Platnick, N.I. (1985): On the Chilean spiders of the family Palpimanidae (Arachnida, Araneae). J. Arachnol. 13: 399-400. PDF ...
Like black widows, the female S. grossa is 6-10.5 mm in length and dark colored with a round, bulbous abdomen. Typical coloration ranges from purplish brown to black, with light-colored markings. Unlike black widows, redbacks, and other Latrodectus species, S. grossa does not have a bright red hourglass pattern or any other bright markings. Like many spiders, the male is sometimes smaller but can many times be nearly as long as the females. It measures 4.1-10.0 mm in length and is thinner than the female. The two sexes are colored similarly; however, the sexually mature male almost always has lighter, more reddish-coloured legs than the female. S. grossa spiders may shed up to six times (instars) before reaching maturity. According to Charles Hogue (Insects of the Los Angeles Basin, 1993), it reportedly preys on black widows.They can go several months without feeding, provided they have access to water. A well-fed female can lay three or more egg sacs each year. Each egg sac typically contains ...
Arachnida: Araneae, Opiliones, Pseudoscorpiones) mit Angaben zur Häufigkeit und Ökologie. Naturschutz und Landschaftspflege in ...
... species are small spiders, with a total body length mostly around 4-5 mm (0.2 in), sometimes smaller, with a high degree of sexual dimorphism. They are known as Peacock Spiders, based on the peacock-like display of the dorsal (upper) surface of the abdomen (opisthosoma) of the males, on which there is a "plate" or "fan" of usually brightly colored and highly iridescent scales and hairs, often forming patterns in which the foreground colors contrast with the iridescent background. There may in addition be "flaps" or dense fringes of hairs at the sides of the abdomen, sometimes brightly colored. In both sexes, the abdomen is joined to the cephalothorax by a long and very flexible pedicel. This allows males to raise their abdomens, which may also be capable of being flattened and waved from side to side,[3] thus emphasizing the appearance of the dorsal pattern. Not all species have colors that appear bright to human vision; Maratus vespertilio is relatively cryptically colored, with most ...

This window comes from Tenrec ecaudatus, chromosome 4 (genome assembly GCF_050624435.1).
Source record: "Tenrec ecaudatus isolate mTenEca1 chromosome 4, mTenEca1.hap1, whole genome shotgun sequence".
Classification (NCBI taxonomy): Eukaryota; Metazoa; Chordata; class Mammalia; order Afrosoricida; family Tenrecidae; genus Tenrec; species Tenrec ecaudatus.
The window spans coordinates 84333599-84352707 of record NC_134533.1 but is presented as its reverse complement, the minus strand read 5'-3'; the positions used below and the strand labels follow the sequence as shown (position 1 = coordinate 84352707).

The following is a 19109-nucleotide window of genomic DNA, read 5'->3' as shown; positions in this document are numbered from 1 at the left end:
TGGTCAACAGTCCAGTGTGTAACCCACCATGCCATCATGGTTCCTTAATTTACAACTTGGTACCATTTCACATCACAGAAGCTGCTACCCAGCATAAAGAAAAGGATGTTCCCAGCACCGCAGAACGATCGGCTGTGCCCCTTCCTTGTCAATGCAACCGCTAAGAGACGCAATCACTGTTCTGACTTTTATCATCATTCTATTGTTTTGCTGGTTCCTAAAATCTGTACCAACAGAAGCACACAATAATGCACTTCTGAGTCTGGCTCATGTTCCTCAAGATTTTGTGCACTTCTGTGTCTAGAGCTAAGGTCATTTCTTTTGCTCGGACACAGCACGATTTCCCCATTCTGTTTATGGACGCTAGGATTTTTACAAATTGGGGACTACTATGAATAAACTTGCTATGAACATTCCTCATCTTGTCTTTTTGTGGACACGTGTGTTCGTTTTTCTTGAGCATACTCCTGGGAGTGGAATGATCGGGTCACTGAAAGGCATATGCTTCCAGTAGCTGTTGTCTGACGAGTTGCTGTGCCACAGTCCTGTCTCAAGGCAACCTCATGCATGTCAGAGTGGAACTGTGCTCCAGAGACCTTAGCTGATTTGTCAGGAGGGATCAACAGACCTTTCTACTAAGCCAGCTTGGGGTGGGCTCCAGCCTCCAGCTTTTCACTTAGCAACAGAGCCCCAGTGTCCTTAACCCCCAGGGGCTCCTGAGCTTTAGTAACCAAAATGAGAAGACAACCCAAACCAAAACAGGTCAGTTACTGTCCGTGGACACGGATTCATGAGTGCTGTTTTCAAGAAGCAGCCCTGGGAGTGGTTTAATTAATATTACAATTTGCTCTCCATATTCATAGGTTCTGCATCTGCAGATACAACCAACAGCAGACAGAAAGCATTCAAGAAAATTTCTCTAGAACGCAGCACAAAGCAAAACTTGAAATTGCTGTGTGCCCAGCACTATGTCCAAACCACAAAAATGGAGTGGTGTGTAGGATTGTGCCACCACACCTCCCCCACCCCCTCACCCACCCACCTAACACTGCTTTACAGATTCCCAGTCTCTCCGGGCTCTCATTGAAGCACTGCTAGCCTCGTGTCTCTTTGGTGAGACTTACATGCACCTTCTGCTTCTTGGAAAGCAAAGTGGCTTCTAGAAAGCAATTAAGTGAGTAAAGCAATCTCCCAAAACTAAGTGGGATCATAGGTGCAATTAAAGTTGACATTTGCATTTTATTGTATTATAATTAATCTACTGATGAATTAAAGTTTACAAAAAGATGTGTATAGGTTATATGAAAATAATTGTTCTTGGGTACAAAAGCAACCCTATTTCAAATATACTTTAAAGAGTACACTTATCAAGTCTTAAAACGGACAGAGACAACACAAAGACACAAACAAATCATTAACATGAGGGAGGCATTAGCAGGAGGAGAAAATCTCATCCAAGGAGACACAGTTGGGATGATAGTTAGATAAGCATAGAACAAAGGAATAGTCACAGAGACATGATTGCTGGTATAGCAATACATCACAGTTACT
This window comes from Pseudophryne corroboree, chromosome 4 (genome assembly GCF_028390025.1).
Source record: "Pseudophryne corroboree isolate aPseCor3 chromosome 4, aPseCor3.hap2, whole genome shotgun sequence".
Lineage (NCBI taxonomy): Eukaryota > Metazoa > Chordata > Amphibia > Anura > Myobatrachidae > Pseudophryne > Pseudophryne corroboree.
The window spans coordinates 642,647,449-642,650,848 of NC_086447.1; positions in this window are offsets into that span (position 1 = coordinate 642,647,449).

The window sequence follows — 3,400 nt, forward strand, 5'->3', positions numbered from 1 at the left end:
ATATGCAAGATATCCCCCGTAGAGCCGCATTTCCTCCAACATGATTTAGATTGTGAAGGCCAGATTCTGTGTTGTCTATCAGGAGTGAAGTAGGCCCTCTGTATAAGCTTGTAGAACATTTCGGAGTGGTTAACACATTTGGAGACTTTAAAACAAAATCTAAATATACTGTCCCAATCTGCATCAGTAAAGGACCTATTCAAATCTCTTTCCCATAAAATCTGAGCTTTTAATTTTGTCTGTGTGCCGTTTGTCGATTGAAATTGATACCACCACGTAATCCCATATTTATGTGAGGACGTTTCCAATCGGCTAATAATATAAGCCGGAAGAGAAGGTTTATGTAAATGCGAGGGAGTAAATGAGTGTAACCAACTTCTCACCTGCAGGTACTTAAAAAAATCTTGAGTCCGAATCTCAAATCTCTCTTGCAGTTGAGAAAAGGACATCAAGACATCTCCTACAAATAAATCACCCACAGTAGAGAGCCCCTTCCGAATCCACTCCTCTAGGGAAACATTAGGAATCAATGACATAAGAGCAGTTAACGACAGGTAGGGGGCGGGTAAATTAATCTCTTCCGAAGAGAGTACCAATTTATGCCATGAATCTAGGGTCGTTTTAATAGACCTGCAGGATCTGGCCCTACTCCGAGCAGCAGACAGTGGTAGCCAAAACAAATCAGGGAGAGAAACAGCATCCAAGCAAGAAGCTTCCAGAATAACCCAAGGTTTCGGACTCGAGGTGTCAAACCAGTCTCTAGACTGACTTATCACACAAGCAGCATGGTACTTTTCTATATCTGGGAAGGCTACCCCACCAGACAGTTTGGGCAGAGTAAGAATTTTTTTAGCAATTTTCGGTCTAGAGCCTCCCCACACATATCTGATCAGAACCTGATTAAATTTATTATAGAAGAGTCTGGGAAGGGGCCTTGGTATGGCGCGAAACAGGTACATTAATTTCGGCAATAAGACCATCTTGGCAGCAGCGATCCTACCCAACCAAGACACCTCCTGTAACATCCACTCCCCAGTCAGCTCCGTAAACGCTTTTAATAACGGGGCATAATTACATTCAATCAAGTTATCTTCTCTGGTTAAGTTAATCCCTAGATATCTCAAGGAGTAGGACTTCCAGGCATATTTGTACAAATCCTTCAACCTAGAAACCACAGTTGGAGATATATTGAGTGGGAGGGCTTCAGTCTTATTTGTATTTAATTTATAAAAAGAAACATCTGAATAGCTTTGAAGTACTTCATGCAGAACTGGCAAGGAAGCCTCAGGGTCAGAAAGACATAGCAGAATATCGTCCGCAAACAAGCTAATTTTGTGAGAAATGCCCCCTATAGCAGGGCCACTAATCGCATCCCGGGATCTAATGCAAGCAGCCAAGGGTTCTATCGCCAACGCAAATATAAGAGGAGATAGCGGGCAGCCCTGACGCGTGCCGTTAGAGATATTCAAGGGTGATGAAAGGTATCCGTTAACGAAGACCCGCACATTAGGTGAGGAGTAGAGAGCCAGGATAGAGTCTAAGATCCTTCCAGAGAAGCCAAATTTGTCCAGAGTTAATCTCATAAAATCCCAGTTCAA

Arachnida: Araneae: Sicariidae)". American Entomologist. 55 (3): 158-169. doi:10.1093/ae/55.3.158.. ...
Tso, I.; Haupt, J. & Zhu, M. (2003): The trapdoor spider family Ctenizidae (Arachnida: Araneae) from Taiwan. The Raffles ...
... is a large spider with distinct sexual dimorphism. The females are relatively larger than the males, measuring up to 3.5 cm in body length, with a 10 cm legspan. The dorsal side of the body is chocolate-brown with small, lighter spots on the abdomen and many darker longitudinal stripes, particularly on the carapace. The ventral side is red-orange with thick black central region under the abdomen. Males measure up to 2.5 cm long and have very long and thin legs. The males are much lighter in colour than the females. They are distinct, with conspicuous palpal bulbs.[6] Cupiennius salei have one pair of principal eyes and three pairs of secondary eyes located on the prosoma (the anterior end of the head) and they are colour blind.[7] Being adapted to nocturnality, their visual capability is reduced and they rely on their tactile sensation to detect movements or vibrations in their environment.[6] Under laboratory conditions, females make cocoons every three to four weeks, each ...
"Ticks (Class Arachnida: Order Acarina)". In Samuel, William M.; Pybus, Margo J.; Kocan, A. Allan (eds.). Parasitic Diseases of ... "The complete mitochondrial genome of the scab mite Psoroptes cuniculi (Arthropoda: Arachnida) provides insights into Acari ...